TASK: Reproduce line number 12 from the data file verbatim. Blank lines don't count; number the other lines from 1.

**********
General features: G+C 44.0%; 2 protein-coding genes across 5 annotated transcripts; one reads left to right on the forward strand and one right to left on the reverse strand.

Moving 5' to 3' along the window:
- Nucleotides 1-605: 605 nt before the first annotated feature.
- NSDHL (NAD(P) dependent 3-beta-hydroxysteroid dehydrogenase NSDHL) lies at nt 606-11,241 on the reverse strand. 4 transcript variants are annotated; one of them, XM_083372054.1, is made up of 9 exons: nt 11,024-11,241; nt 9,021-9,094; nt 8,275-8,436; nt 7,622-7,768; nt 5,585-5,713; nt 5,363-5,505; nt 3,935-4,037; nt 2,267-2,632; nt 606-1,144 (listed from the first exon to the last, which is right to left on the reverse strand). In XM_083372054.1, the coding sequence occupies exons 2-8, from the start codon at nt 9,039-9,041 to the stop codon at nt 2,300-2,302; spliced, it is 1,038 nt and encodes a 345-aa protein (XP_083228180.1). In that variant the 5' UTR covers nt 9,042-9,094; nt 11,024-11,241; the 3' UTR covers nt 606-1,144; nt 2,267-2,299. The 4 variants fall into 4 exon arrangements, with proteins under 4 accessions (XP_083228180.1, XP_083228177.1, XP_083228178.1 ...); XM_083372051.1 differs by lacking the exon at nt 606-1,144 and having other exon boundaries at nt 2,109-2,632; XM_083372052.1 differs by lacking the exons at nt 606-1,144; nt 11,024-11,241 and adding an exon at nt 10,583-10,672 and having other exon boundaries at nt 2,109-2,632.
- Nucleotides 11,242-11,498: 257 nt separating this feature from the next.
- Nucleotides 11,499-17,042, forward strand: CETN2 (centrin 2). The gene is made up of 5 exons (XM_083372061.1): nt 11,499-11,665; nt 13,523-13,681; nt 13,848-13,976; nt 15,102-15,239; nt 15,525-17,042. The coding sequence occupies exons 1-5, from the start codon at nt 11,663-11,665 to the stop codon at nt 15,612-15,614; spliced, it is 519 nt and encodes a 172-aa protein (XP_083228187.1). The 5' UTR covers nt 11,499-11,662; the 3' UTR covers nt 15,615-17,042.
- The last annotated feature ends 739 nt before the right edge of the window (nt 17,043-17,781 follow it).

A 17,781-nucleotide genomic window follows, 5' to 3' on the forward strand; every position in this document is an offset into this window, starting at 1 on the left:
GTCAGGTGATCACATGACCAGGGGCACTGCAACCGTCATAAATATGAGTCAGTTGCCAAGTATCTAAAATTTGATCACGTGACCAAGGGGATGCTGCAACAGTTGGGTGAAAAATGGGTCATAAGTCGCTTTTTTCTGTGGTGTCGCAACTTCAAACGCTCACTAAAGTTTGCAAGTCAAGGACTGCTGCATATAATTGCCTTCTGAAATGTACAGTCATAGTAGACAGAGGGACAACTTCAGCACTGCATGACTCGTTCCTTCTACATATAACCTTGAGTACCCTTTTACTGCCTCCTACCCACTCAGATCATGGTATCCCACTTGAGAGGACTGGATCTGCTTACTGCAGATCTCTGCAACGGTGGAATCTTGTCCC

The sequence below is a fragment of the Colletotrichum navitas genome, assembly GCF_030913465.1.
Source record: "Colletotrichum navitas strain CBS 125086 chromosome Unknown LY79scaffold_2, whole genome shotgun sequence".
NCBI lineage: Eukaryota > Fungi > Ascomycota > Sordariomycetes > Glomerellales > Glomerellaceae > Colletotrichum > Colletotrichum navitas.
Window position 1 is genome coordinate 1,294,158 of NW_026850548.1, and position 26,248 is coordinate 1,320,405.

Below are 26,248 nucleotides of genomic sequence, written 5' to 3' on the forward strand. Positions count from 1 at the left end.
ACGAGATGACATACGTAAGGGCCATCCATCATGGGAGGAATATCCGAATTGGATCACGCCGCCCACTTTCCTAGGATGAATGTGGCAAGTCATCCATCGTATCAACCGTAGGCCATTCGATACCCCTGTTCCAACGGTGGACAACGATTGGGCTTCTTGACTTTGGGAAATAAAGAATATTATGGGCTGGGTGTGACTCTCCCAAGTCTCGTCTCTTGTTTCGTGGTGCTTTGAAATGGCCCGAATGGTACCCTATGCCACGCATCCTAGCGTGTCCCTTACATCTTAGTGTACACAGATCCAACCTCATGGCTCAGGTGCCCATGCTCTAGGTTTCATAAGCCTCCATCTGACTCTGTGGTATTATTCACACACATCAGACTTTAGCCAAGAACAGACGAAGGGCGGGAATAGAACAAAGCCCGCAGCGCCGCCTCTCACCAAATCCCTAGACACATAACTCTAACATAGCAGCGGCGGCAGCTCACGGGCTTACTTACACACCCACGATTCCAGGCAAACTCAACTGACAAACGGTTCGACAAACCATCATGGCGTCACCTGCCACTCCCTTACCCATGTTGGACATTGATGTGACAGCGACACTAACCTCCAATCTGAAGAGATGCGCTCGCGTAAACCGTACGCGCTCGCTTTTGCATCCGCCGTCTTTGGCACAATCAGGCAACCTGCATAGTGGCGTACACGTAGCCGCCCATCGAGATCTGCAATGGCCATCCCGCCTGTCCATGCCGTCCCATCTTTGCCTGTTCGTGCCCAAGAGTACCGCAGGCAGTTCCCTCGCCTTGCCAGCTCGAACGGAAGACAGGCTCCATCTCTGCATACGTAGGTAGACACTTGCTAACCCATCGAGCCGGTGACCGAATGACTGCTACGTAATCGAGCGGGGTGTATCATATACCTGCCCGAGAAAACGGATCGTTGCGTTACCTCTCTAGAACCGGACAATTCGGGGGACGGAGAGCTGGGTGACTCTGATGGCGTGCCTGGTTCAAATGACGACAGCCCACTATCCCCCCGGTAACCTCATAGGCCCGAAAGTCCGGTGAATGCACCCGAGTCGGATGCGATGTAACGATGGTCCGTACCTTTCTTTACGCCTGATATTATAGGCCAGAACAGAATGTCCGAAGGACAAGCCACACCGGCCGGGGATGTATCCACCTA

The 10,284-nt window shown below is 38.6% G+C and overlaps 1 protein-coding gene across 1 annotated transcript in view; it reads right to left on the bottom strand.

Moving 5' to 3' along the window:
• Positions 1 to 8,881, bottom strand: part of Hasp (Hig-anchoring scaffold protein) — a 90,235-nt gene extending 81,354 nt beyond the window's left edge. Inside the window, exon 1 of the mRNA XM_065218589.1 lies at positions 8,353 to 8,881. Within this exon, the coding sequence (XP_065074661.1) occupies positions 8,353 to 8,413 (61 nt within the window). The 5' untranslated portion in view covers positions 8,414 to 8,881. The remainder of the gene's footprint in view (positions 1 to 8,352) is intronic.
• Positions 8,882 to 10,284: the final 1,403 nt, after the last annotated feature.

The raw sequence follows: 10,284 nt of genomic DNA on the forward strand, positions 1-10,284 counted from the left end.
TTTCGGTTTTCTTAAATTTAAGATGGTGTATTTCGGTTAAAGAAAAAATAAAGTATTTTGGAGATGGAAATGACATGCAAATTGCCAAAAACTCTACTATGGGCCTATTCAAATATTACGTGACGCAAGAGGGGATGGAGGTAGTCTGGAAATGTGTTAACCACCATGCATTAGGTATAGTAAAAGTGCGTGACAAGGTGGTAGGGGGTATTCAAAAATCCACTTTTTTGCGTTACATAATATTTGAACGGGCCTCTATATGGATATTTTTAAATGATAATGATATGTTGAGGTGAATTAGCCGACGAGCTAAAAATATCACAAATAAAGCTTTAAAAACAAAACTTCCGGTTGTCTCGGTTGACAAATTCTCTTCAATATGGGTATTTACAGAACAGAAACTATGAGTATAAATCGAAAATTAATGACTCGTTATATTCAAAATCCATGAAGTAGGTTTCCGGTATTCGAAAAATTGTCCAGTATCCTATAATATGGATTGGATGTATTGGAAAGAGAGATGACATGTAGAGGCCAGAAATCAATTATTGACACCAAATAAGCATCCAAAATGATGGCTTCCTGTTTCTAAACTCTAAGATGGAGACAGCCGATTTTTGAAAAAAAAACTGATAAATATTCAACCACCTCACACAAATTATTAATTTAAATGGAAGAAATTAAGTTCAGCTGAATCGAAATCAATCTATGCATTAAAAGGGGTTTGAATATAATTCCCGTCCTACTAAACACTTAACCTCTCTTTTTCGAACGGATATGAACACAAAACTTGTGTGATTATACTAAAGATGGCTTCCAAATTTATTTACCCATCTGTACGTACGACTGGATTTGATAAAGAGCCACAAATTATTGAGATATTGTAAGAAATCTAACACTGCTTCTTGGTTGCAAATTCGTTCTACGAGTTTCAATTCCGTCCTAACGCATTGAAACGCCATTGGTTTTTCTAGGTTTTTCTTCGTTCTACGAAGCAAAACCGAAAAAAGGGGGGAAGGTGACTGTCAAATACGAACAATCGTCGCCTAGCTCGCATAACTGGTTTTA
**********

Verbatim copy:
NCBI lineage: Eukaryota > Fungi > Ascomycota > Sordariomycetes > Glomerellales > Glomerellaceae > Colletotrichum > Colletotrichum navitas.